Ideology – The Riot Club (2014)

The Riot Club douglas booth sam claflin max irons

In this post, I will be discussing Louis Althusser’s theories on ideology and relating it to the film The Riot Club (L. Scherfig. 2014). I will mostly be basing this post on the trailer for the film, as well as picking apart a scene or two.

In the first couple of frames into the trailer, you can already tell it is a film that focuses purely on class. Based on the gender, race, and costumes of the people in the frame we can tell it is going to be a film about filthy rich spoilt rotten young white men. However, this is the narrative of the film. I will be looking deeper into how classes and genders are divided in the film through ideologies Marx and Althusser have explored in their theories.

On the surface, The Riot Club has minimal or poor representations of other parties other than privileged, white, young men. This gives off the impression that people cannot be successful if they are not white or rich or a man, in other words, a WASP. The film is also set in one of the most prestigious university in the world, Oxford University.

“What is represented in ideology is therefore not the system of the real relations which govern the existence of individuals but the imaginary relation of those individuals to the real relations in which they live” (Althusser, 2001: 37)

The main ideology that is apparent in this narrative is that of Capitalism. The young men in the Riot Club believe they can destroy any place anywhere and pay their way out of their troubles. This issue is raised when the owner of the family-friendly pub, Chris (Gordon Brown) where the club have booked a room confronts them by saying that they can’t buy their way out of everything, while money can fix the pub it won’t fix the permanent psychological damages to the landlord and his livelihood. Alistair (Sam Claflin), who the property owner is trying to reason with, then shouts that he “hates poor people” and begins to beat him to death. The club’s problems with Chris lie with the fact that he is older and poorer than they are, and that he has more authority than them because they are on his property.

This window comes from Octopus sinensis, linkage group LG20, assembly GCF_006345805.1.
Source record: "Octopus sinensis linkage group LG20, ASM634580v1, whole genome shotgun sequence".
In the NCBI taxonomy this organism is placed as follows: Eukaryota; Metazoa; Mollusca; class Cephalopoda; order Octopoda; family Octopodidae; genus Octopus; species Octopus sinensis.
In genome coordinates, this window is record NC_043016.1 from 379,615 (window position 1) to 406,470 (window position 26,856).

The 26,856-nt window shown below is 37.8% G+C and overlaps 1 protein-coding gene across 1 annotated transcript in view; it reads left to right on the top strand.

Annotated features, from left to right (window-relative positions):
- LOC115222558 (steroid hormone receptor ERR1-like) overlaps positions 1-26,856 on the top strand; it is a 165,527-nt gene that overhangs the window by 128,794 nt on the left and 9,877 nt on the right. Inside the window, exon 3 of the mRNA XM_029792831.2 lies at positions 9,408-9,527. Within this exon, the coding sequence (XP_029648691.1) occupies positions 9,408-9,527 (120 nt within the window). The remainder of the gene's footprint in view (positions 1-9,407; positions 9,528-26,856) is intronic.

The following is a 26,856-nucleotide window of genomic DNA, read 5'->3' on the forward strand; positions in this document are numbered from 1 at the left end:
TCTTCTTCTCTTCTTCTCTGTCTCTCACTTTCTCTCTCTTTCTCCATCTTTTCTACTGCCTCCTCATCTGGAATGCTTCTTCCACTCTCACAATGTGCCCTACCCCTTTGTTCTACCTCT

“All ideology represents in its necessarily imaginary distortion not the existing relations of production, but above all the (imaginary) relationship of individuals to the relations of production and the relations that derive from them.” (Althusser, 2001: 37)

Getting into The Riot Club is perceived as achieving the American dream. Two new students have to go through rounds of initiation to get into the club, focusing on their knowledge on a range of subjects that only higher-class males would know, or that is how it seems. Once they are a part of the most prestigious club in the most prestigious university, they are invincible and can get away with anything.

One of the only female characters in the film is Charlie (Natalie Dormer), an escort who the boys hire to perform oral sex on all of them. Charlie refuses to do so, being a subversive character and not conforming to the boys’ needs. Charlie then runs out after the boy who hired her, Harry (Douglas Booth) throws a tantrum, reminding everyone that filthy rich white boys are not extinct.

In Performance Analysis: An Introductory Coursebook Althusser argues that ideology is an illusion that provides a distorted view of us, as well as our place in the world, and everyone is put in place by an elite class. It re-enforces that elite classes exist rule and to be separate from the working class. This is pretty much the narrative of The Riot Club, as club is the most elite “class” in the university; they believe they can get away with “ruling” everyone who is not in their class, like the Chris, the pub landlord and Charlie, the escort.



  • Althusser, L. (2001) ‘Ideology and the Ideological State Apparatuses’ (extract).In Counsell, C. and Wolf, L. (eds.) Performance Analysis: An Introductory Coursebook. London and New York: Routledge


  • The Riot Club (2014) Directed by L. Scherfig, UK: Universal Pictures International




Leave a Reply

Fill in your details below or click an icon to log in: Logo

You are commenting using your account. Log Out /  Change )

Google+ photo

You are commenting using your Google+ account. Log Out /  Change )

Twitter picture

You are commenting using your Twitter account. Log Out /  Change )

Facebook photo

You are commenting using your Facebook account. Log Out /  Change )


Connecting to %s